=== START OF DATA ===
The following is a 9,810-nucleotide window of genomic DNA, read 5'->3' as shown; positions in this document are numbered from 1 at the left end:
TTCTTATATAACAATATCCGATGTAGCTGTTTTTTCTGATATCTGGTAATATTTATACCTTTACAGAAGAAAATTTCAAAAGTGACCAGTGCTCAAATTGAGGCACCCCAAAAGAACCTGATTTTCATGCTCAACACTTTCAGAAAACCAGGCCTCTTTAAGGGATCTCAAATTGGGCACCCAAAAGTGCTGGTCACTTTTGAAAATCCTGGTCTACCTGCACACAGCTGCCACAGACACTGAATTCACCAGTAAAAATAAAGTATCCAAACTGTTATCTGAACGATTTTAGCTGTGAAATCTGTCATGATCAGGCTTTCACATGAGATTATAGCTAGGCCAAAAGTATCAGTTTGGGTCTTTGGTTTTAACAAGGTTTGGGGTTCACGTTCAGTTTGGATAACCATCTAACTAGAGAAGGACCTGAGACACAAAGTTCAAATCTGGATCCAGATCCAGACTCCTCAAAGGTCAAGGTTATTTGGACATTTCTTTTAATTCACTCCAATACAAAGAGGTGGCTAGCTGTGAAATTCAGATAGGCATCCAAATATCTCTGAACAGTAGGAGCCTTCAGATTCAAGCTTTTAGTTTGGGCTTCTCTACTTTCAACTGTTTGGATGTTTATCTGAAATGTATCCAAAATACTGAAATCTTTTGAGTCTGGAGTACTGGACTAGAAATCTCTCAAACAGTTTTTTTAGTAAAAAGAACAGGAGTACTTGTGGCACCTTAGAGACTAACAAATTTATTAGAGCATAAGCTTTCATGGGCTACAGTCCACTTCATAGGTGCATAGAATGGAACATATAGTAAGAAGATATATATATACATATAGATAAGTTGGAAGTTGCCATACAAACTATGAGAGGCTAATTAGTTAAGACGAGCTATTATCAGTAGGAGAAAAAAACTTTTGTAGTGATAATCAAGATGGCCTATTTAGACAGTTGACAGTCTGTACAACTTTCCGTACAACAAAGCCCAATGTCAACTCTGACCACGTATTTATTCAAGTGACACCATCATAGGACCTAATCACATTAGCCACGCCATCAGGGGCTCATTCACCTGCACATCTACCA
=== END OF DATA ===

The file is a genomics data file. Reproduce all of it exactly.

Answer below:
The following is a 9,810-nucleotide window of genomic DNA, read 5'->3' as shown; positions in this document are numbered from 1 at the left end:
TTCTTATATAACAATATCCGATGTAGCTGTTTTTTCTGATATCTGGTAATATTTATACCTTTACAGAAGAAAATTTCAAAAGTGACCAGTGCTCAAATTGAGGCACCCCAAAAGAACCTGATTTTCATGCTCAACACTTTCAGAAAACCAGGCCTCTTTAAGGGATCTCAAATTGGGCACCCAAAAGTGCTGGTCACTTTTGAAAATCCTGGTCTACCTGCACACAGCTGCCACAGACACTGAATTCACCAGTAAAAATAAAGTATCCAAACTGTTATCTGAACGATTTTAGCTGTGAAATCTGTCATGATCAGGCTTTCACATGAGATTATAGCTAGGCCAAAAGTATCAGTTTGGGTCTTTGGTTTTAACAAGGTTTGGGGTTCACGTTCAGTTTGGATAACCATCTAACTAGAGAAGGACCTGAGACACAAAGTTCAAATCTGGATCCAGATCCAGACTCCTCAAAGGTCAAGGTTATTTGGACATTTCTTTTAATTCACTCCAATACAAAGAGGTGGCTAGCTGTGAAATTCAGATAGGCATCCAAATATCTCTGAACAGTAGGAGCCTTCAGATTCAAGCTTTTAGTTTGGGCTTCTCTACTTTCAACTGTTTGGATGTTTATCTGAAATGTATCCAAAATACTGAAATCTTTTGAGTCTGGAGTACTGGACTAGAAATCTCTCAAACAGTTTTTTTAGTAAAAAGAACAGGAGTACTTGTGGCACCTTAGAGACTAACAAATTTATTAGAGCATAAGCTTTCATGGGCTACAGTCCACTTCATAGGTGCATAGAATGGAACATATAGTAAGAAGATATATATATACATATAGATAAGTTGGAAGTTGCCATACAAACTATGAGAGGCTAATTAGTTAAGACGAGCTATTATCAGTAGGAGAAAAAAACTTTTGTAGTGATAATCAAGATGGCCTATTTAGACAGTTGACAGTCTGTACAACTTTCCGTACAACAAAGCCCAATGTCAACTCTGACCACGTATTTATTCAAGTGACACCATCATAGGACCTAATCACATTAGCCACGCCATCAGGGGCTCATTCACCTGCACATCTACCA